Last week, the U.S. government enacted the Coronavirus Aid, Relief and Economic Security – or CARES – Act, totaling roughly $2.2 trillion of rescue and support, the largest spending bill in history. For perspective, that’s more than three times the outlay for defense spending in 2019 ($676 billion) and equal to roughly half of total federal spending last year ($4.45 trillion).So where is all that money being allocated?

The biggest slices of the pie are going to:

  • Loans to large businesses and local governments ($504 billion)
  • Assistance for small businesses ($377 billion)
  • One-time checks to individual taxpayers ($290 billion)
  • Business tax cuts ($280 billion)
  • Expanded unemployment benefits ($260 billion)


The CARES Act should not be thought of as fiscal stimulus but as an economic stabilization package. The collapse in economic activity in March 2020 is not a normal cyclical recession but is the result of a mandated “time out” of individuals and businesses by government. Many of the provisions of the Act are designed to prevent the private sector from unraveling so that when the containment of the virus permits shutdowns to be lifted, activity can bounce back.

There is no avoiding recession because the output of airlines, hotels, restaurants, movie theaters, etc. has been halted.  However, the new federal programs will support many businesses so that when the virus permits the resumption of activity, we can see a sharp rebound in the economy.

The support for businesses is really support for labor because if companies cannot pay workers from cash flows, the layoff figures will dwarf the latest jobless claims data, risking longer and more permanent damage to the economy. 

The hope is that the combination of fiscal and monetary initiatives will enable the economy to get over the covid-19 recession hump.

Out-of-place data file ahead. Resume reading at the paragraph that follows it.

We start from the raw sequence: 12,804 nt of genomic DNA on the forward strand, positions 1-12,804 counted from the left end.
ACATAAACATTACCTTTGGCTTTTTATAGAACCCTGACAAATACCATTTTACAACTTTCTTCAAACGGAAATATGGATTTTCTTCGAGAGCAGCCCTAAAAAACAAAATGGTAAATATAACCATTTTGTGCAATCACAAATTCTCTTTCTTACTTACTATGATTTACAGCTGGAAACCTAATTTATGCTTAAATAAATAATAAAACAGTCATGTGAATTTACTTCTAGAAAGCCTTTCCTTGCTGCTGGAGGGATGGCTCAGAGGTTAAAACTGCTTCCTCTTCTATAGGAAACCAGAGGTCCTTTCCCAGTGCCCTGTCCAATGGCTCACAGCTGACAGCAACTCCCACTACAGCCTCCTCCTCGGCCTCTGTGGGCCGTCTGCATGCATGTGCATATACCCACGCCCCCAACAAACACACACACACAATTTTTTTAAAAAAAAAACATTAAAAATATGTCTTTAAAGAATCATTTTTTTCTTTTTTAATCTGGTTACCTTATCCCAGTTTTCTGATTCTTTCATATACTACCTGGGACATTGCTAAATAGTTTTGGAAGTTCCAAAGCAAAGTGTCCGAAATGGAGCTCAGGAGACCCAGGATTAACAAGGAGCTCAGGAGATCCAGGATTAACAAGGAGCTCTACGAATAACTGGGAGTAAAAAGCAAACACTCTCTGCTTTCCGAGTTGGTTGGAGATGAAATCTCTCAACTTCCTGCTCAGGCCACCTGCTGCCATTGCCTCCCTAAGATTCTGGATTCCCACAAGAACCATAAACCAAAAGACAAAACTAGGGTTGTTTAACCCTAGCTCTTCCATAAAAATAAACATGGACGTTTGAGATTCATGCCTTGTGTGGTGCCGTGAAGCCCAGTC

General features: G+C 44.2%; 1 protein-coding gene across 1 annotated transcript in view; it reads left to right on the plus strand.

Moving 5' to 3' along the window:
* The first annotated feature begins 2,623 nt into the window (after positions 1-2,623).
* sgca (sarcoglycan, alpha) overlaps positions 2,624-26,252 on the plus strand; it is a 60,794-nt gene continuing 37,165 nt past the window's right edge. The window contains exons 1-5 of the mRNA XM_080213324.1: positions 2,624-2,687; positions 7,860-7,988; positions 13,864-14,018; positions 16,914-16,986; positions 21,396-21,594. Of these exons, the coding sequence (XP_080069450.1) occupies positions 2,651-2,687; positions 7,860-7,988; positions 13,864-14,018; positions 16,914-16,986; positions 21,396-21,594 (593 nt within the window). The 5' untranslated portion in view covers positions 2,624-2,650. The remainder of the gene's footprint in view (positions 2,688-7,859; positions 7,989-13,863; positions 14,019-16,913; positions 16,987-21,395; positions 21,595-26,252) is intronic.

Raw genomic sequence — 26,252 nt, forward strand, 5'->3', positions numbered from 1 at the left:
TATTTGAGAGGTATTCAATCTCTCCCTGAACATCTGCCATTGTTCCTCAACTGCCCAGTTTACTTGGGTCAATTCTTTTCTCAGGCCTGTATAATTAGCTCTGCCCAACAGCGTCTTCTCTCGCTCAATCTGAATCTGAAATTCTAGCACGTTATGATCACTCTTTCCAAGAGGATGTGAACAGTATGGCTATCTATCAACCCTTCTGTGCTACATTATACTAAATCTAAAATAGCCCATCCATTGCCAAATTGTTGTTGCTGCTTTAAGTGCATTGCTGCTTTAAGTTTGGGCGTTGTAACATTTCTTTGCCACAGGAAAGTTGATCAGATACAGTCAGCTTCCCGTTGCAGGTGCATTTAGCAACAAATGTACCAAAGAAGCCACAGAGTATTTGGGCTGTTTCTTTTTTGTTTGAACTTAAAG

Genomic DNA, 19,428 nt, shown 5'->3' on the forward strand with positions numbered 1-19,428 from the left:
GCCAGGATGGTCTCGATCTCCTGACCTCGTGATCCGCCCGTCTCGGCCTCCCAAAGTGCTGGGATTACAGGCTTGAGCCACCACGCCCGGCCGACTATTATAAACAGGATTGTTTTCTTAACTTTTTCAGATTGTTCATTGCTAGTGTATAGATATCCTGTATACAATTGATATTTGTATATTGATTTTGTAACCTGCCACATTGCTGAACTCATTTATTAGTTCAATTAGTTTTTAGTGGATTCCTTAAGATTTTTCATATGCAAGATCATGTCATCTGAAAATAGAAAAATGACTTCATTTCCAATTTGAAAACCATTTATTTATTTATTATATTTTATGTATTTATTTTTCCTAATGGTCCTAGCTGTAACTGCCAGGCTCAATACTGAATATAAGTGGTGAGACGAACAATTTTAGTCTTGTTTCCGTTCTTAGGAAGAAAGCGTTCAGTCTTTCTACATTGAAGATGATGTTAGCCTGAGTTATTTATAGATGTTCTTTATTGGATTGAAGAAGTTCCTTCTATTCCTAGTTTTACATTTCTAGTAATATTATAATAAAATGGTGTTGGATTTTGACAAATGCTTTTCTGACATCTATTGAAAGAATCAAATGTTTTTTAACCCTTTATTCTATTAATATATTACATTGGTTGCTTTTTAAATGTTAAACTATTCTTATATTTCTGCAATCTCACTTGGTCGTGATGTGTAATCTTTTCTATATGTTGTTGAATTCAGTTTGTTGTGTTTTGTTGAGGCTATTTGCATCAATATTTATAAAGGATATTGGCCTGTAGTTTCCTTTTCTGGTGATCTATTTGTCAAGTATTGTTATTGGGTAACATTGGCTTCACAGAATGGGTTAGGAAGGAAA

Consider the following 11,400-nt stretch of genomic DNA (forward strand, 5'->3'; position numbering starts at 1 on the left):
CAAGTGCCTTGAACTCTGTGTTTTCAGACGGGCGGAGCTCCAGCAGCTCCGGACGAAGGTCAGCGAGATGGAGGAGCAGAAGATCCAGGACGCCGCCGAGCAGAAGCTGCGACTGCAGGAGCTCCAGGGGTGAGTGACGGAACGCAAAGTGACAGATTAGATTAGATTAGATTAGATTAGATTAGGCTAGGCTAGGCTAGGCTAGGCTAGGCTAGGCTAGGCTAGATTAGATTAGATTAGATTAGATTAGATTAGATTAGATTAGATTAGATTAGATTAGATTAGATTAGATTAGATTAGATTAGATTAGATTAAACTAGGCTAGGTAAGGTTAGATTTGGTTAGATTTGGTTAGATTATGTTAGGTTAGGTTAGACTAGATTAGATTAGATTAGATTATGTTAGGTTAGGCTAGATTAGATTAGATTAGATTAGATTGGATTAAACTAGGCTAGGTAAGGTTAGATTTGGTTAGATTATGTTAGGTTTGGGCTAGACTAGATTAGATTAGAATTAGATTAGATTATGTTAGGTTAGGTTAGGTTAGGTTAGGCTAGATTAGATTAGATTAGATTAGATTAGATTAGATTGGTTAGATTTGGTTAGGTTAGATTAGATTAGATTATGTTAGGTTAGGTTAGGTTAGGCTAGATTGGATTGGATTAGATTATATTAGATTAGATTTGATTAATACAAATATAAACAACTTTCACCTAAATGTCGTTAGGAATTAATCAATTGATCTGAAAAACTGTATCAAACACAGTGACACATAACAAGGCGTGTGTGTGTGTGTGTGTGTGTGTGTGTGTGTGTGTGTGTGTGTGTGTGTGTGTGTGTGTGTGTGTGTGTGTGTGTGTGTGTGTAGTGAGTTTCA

As of this writing, the President and House Speaker Pelosi were already discussing additional measures that the government might take, including a $2-trillion infrastructure bill. This is an indication of both how severe the contraction might be in the second quarter and also of how the government seems prepared and willing to do whatever it takes to bridge the gap. 

Tony Malloy is Executive Vice President and Chief Investment Officer of New York Life, responsible for the management of the company's assets. Tony is also the head of the firm’s global asset management business, which manages over $575 billion in fixed income, equity and alternative investment strategies for insurance, institutional and retail clients. He is a member of New York Life’s Executive Management Committee and serves on its Risk Steering Committee. Tony earned a BA in English and Economics from Middlebury College and an MBA in Finance from New York University. He serves on the board of trustees of Good Shepherd Services.

 

All opinions and data included in this market commentary are as of 4/2/2020 and are subject to change.  The opinions and views expressed herein are not intended to be relied upon as a factual prediction or forecast of actual future events or performance or a guarantee of future results or investment advice.
All investments are subject to risk, including loss of principal. Past performance is no guarantee of future results. Investors cannot invest directly in an index. 
The information contained should not be used as the sole basis to make any investment decisions.

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Media contact
Sara Sefcovic
New York Life Insurance Company
(212) 576-4499
Sara_M_Sefcovic@newyorklife.com

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